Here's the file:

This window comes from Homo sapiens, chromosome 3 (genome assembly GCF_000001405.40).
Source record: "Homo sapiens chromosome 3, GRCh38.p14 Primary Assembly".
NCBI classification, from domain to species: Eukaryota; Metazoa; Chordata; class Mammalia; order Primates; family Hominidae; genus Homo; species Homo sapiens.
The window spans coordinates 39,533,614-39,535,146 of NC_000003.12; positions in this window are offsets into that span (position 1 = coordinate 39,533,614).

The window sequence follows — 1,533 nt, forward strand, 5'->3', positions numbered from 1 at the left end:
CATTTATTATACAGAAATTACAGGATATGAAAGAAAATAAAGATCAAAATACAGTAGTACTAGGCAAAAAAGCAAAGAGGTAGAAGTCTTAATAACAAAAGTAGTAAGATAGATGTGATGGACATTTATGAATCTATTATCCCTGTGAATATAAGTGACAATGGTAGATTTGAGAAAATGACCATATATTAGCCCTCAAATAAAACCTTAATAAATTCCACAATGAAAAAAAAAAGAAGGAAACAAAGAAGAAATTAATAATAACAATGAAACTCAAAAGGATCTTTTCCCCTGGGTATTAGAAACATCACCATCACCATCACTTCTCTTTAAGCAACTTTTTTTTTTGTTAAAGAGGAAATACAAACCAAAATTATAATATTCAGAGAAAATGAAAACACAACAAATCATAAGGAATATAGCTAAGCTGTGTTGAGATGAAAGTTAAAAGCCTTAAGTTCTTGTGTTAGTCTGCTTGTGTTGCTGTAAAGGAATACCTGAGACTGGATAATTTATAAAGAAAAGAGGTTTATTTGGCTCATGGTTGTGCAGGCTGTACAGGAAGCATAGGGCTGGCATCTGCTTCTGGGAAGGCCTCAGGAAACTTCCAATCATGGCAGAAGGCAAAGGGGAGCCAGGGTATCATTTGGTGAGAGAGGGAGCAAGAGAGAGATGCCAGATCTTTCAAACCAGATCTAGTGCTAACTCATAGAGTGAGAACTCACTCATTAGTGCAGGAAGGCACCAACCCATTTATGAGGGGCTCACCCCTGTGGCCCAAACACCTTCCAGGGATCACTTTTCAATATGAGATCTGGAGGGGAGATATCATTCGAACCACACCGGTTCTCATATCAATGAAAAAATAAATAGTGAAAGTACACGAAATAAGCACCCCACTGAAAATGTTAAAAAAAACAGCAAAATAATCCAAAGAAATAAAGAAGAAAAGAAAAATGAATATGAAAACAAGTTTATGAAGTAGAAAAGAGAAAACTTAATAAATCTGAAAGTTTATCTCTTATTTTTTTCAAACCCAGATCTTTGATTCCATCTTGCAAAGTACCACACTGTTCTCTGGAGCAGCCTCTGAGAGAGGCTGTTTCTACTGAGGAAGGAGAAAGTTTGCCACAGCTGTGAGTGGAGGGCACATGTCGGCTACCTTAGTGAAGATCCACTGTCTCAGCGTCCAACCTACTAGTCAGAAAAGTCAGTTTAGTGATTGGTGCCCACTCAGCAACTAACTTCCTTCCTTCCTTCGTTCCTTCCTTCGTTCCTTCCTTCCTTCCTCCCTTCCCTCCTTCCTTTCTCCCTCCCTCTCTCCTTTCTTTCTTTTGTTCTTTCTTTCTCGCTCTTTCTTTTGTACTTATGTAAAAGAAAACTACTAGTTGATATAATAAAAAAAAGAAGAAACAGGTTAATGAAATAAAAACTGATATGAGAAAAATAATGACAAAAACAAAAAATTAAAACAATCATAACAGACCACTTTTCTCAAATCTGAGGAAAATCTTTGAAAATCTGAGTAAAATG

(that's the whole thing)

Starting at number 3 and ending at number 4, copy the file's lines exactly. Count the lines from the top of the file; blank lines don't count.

NCBI classification, from domain to species: Eukaryota; Metazoa; Chordata; class Mammalia; order Primates; family Hominidae; genus Homo; species Homo sapiens.
The window spans coordinates 39,533,614-39,535,146 of NC_000003.12; positions in this window are offsets into that span (position 1 = coordinate 39,533,614).